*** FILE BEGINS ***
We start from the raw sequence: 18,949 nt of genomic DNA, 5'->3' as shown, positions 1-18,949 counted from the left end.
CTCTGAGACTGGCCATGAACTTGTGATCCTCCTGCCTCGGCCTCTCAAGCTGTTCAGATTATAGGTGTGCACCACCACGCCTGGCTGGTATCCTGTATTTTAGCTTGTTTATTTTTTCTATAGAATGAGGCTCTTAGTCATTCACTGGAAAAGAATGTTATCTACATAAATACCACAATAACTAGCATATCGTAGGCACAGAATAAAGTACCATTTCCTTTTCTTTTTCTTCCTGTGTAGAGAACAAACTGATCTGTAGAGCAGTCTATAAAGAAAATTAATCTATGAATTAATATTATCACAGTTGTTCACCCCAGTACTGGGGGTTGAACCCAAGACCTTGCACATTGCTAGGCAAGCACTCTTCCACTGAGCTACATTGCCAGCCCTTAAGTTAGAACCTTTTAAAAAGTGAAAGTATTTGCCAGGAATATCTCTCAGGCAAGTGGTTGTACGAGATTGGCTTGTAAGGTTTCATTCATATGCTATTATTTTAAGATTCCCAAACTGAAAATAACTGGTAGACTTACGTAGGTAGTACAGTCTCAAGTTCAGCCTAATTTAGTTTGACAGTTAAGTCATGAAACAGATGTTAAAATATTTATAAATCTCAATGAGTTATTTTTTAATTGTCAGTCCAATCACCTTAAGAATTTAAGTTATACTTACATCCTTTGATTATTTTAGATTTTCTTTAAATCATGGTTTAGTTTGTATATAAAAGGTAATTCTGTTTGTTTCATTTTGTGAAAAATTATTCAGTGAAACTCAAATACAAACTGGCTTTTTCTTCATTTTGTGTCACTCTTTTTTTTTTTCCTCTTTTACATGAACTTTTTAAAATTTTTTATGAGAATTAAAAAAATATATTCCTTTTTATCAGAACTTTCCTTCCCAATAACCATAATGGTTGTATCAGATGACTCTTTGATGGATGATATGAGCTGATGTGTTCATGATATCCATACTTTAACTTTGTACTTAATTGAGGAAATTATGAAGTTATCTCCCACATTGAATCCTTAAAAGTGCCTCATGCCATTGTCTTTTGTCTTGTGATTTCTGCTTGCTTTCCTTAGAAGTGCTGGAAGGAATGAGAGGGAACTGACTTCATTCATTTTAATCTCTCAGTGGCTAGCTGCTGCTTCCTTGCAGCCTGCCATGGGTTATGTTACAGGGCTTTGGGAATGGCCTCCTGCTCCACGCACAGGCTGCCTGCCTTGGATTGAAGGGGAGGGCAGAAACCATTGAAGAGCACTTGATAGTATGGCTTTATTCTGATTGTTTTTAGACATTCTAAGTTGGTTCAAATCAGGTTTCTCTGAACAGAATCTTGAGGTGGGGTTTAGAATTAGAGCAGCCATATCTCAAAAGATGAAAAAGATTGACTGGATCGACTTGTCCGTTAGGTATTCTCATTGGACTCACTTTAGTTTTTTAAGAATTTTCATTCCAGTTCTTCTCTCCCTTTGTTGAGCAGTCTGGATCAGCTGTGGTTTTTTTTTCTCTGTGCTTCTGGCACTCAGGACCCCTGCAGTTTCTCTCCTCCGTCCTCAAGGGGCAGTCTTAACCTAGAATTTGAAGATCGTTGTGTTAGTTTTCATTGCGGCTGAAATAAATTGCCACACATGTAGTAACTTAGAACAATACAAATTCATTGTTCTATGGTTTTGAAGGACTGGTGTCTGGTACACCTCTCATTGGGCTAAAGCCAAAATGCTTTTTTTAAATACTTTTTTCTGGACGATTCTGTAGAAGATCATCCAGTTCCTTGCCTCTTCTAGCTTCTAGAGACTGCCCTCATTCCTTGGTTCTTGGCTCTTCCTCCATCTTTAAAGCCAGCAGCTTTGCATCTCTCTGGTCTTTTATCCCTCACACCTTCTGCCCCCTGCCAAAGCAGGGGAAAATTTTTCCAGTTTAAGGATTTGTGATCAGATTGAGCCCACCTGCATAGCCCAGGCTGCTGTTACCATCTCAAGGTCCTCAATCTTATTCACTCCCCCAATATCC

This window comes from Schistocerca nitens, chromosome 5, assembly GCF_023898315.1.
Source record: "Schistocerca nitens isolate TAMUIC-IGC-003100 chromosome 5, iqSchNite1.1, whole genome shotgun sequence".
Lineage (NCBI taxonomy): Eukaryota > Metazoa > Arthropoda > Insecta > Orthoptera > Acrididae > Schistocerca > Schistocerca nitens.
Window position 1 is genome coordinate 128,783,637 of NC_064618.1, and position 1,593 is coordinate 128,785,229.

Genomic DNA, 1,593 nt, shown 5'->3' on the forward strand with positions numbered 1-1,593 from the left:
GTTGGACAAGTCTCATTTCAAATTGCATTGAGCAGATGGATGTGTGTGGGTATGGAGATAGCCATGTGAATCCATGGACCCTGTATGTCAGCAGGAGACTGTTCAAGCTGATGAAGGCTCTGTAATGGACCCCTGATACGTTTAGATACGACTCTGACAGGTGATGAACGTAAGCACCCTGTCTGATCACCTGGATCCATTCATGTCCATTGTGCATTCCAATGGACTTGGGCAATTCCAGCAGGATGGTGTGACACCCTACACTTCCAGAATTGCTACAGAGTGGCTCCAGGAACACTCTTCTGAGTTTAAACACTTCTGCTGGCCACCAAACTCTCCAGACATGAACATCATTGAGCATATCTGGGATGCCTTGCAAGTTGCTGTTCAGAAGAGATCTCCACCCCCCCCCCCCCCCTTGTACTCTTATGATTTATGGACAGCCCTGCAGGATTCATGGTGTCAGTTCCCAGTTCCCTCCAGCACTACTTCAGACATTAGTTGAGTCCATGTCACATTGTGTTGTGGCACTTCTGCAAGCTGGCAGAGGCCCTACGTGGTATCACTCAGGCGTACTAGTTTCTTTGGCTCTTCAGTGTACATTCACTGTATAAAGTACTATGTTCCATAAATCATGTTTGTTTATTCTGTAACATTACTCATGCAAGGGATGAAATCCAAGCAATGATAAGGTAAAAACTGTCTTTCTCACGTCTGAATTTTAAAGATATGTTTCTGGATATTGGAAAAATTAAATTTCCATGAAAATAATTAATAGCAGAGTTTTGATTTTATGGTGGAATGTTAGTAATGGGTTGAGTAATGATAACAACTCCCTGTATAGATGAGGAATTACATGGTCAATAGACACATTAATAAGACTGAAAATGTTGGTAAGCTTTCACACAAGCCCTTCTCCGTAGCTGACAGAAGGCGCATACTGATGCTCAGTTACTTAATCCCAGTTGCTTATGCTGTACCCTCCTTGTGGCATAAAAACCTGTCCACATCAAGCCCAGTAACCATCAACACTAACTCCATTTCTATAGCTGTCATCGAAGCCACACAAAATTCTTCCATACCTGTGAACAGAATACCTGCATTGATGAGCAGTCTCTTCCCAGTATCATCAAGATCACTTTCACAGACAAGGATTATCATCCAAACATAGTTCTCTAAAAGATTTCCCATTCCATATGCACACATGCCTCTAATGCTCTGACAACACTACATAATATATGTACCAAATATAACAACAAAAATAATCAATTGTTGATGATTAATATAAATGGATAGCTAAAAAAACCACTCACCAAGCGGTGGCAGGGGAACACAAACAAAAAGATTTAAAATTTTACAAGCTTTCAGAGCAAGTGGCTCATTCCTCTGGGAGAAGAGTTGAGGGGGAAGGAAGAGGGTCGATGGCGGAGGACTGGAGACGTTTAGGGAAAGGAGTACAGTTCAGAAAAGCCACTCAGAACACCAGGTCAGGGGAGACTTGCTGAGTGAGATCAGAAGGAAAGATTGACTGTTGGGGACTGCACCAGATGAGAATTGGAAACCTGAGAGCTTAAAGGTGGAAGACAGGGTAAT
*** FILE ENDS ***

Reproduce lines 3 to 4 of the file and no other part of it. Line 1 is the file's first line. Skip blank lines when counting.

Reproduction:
This window comes from Schistocerca nitens, chromosome 5, assembly GCF_023898315.1.
Source record: "Schistocerca nitens isolate TAMUIC-IGC-003100 chromosome 5, iqSchNite1.1, whole genome shotgun sequence".